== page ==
Joey, the California law here, is that the end here? A judge says remove the life support, done, finished, no more discussion?
JOEY JACKSON, HLN LEGAL ANALYST: You know, John, it's never in law the end because there are so many remedies, but there's a couple sides here. One is the human side, of course. And you mentioned at the outset that any parent could sympathize with this, any person. When you have a 13-year-old who goes in for a routine procedure and something like this happens, we all pause and we say how could it happen?
And then of course the family from the human he element they want to exhaust all resources and possibilities which goes to your question, John, and that is that, yes, legally is brain death the sale as cardiac death? Apparently it is the same and it's on that basis that the judge said that the hospital is in their rights to do it.
However, as you though, the family has turned to California as well as New York to look for other types of approaches that could happen here. If that's going to happen, however, they would have to exhaust the resources of a court of law to see whether there would be some stay in the fact, meaning don't put -- don't take ventilator support off at 5:00 p.m., extend it, so we can ensure anything possible that can be done is done.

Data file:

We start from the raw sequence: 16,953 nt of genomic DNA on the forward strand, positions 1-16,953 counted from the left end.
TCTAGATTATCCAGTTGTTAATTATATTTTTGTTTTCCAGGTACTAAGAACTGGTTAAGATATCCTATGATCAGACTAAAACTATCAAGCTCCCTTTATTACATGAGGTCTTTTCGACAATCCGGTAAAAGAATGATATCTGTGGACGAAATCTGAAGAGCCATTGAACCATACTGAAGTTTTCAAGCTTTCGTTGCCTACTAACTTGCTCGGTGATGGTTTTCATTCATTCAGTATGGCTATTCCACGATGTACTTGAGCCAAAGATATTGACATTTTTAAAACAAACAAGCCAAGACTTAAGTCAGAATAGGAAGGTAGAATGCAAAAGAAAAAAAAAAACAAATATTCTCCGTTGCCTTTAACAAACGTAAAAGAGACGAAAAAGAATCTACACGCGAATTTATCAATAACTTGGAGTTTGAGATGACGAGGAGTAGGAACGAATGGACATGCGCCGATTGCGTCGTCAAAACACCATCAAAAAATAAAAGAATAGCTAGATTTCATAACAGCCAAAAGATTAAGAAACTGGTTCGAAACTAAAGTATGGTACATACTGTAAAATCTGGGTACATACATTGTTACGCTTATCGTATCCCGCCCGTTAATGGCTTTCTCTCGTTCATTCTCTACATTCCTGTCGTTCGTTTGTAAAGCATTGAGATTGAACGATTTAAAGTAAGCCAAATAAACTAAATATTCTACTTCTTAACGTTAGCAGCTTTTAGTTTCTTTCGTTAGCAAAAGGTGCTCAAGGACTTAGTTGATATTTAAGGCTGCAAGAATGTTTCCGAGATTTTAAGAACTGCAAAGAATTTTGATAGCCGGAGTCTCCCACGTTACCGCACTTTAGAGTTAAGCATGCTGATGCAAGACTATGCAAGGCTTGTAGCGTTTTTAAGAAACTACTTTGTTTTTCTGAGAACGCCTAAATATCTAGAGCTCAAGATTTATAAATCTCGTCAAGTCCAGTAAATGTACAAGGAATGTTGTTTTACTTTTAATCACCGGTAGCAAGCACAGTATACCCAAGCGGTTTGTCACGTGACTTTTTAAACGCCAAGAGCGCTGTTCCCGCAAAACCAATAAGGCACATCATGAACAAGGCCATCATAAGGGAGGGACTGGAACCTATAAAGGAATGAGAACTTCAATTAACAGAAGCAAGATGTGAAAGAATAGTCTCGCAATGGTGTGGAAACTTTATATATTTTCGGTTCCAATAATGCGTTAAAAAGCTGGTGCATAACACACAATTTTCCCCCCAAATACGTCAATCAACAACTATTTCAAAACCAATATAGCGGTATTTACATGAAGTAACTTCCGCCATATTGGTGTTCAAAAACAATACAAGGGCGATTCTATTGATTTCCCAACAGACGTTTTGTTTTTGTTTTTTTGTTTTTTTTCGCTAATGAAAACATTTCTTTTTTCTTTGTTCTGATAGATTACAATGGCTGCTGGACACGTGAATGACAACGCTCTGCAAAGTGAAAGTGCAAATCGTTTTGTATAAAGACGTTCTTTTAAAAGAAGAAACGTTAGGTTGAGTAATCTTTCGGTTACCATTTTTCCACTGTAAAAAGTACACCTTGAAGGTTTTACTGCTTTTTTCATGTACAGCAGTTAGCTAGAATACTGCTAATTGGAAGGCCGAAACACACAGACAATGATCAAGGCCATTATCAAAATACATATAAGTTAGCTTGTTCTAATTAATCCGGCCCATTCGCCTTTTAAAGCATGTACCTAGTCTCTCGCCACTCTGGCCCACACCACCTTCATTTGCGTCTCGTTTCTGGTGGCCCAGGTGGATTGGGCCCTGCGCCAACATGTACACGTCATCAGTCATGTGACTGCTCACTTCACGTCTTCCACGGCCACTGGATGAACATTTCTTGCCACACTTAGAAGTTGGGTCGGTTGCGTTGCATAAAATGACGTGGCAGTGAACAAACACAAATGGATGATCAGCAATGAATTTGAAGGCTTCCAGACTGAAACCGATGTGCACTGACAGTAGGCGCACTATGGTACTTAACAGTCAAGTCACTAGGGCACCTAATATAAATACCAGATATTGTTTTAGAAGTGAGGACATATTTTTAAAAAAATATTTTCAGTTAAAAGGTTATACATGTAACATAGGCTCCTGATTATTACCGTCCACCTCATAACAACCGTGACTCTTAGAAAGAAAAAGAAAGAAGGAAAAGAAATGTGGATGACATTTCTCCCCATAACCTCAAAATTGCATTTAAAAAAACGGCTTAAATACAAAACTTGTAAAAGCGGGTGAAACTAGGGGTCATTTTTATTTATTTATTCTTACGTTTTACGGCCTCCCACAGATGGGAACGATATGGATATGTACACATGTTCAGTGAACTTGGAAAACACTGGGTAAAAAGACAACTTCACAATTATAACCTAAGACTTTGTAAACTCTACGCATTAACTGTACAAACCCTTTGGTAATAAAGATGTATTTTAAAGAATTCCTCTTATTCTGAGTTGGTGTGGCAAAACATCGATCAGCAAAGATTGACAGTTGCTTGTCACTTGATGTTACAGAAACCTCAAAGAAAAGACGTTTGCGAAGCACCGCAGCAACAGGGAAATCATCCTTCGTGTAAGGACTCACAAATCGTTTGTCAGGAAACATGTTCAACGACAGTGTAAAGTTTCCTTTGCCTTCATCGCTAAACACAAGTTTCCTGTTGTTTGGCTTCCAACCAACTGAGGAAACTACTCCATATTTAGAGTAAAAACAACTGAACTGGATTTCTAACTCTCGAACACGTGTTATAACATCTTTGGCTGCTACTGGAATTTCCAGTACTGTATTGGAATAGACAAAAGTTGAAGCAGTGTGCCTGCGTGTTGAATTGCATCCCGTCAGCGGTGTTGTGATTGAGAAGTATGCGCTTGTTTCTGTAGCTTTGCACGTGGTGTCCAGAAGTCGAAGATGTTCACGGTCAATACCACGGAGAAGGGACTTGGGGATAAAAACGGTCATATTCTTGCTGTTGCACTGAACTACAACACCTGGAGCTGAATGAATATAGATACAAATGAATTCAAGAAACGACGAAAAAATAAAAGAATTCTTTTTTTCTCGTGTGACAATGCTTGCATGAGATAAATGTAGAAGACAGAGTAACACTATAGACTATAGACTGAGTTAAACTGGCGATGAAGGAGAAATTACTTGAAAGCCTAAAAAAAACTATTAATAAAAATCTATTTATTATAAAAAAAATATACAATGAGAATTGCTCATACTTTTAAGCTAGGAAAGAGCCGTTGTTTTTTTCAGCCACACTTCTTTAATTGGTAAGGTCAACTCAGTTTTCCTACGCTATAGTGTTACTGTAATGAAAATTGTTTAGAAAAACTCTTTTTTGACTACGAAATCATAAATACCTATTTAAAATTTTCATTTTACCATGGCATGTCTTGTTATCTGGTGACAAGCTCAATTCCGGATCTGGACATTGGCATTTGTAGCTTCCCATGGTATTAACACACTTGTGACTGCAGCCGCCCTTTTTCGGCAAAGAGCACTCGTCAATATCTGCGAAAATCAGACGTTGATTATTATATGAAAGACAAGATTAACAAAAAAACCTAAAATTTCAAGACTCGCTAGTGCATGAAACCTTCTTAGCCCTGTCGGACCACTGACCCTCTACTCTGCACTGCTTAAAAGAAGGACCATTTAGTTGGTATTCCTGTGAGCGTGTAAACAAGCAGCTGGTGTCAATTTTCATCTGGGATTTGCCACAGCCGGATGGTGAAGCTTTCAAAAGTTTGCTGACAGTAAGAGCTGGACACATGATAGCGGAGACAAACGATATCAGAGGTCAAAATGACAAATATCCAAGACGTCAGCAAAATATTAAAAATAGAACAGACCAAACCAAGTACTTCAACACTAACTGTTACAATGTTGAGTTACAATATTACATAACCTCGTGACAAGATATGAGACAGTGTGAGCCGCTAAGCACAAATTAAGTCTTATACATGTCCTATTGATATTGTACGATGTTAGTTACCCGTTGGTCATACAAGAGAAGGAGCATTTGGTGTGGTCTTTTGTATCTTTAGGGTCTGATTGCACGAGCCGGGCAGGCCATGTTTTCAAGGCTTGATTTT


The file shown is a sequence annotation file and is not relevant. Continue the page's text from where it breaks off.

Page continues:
BERMAN: I want to listen to a spokesman from the hospital who commented on this case yesterday. Let's take a listen to that.
(BEGIN VIDEO CLIP)
SAM SINGER, CHILDREN'S HOSPITAL OAKLAND: She's deceased. She is on a ventilator. She has no chance of coming back under any circumstance. When 5:00 comes around, the ventilator will be removed.
(END VIDEO CLIP)
BERMAN: That's clearly the opinion of the hospital. It's also now clearly the opinion of one California judge. Any other legal recourse right now for this family?